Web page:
The key here is good enough versus best. Instead of doing every task on a cleaning checklist, you’re hitting the bare minimum for the room to serve its purpose and be "safe and sanitary," says therapist KC Davis, LPC, author of How to Keep House While Drowning: A Gentle Approach to Cleaning and Organizing. For example, in the kitchen, this might just look like rinsing dirty dishes or sweeping crumbs and food from the floor. The point is to make cleaning work for you, rather than allow it to mount into a growing source of stress and worry.

The mental health benefits of a surface-level Hollywood clean

A Hollywood clean focuses on clearing away the most visible dirt, debris, and clutter, all of which has been associated with a perception of one's home as less restorative and restful, and has been shown to have a negative effect on subjective well-being. So, by simply removing surface-level dirt and tidying up just a bit so that things look clean and orderly, you're creating a home environment that'll better support your mental health.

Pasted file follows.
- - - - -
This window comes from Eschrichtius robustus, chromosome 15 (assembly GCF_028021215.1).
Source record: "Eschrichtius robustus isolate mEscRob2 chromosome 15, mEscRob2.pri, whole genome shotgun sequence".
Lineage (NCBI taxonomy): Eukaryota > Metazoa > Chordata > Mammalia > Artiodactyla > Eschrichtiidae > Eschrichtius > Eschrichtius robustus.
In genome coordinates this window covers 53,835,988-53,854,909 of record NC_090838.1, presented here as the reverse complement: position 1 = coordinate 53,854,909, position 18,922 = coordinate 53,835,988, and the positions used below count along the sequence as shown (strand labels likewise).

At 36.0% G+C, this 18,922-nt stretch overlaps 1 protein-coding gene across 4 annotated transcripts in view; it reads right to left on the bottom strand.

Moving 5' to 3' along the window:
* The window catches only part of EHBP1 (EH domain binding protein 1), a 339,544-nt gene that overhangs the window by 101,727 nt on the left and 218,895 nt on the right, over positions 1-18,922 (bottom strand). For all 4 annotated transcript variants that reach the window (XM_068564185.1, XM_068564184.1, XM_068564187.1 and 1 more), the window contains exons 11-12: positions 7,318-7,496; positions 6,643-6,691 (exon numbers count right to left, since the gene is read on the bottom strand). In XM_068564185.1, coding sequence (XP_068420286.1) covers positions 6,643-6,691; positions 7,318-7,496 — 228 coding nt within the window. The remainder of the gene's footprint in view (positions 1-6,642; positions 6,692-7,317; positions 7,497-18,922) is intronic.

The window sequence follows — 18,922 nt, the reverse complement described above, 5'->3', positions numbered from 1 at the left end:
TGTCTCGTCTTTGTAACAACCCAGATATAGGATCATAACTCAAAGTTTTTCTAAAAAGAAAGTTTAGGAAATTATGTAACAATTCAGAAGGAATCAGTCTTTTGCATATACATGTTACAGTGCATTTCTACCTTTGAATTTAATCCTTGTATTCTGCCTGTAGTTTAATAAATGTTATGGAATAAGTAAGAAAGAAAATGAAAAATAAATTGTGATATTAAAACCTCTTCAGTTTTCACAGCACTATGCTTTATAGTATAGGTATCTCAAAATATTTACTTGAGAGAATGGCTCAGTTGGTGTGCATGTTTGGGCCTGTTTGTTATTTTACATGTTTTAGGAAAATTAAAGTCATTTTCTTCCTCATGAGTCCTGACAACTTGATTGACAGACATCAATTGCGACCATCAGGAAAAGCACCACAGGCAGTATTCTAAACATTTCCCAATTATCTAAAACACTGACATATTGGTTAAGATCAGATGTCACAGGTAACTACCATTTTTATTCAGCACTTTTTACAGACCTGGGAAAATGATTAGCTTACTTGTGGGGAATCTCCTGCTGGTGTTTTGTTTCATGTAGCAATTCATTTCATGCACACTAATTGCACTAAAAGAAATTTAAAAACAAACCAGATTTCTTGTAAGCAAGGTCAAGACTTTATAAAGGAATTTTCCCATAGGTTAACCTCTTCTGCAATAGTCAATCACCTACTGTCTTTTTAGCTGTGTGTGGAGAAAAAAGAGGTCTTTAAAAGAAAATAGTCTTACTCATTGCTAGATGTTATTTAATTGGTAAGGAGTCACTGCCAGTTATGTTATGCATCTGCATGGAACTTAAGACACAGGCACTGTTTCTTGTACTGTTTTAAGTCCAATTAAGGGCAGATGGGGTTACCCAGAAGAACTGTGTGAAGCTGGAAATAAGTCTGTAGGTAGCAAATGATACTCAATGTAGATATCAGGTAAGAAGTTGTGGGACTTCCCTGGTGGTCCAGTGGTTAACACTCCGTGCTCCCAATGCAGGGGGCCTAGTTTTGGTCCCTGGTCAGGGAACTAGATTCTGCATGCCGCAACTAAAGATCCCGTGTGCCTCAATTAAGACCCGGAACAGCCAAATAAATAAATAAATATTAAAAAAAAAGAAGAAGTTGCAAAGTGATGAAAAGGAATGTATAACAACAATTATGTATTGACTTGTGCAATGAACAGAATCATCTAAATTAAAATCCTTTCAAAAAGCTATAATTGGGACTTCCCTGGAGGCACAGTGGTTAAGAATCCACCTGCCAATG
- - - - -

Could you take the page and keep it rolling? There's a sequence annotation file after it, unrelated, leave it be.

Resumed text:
The inherent speed of a Hollywood clean can also contribute to its stress-relieving benefits, given that the time it takes to do a typical clean is part of the reason why it can become such a burden. Due to longstanding gender biases, the people who are still doing the lion's share of household chores are most often those who identify as women—who also take on a disproportionate amount of child-care tasks. A quicker Hollywood clean, then, offers an opportunity for women, in particular, to get more time back for themselves, which is its own mental-health boon.

"[The Hollywood clean] can alleviate the pressure people might otherwise feel to keep their house in tip-top shape." —KC Davis, LPC, therapist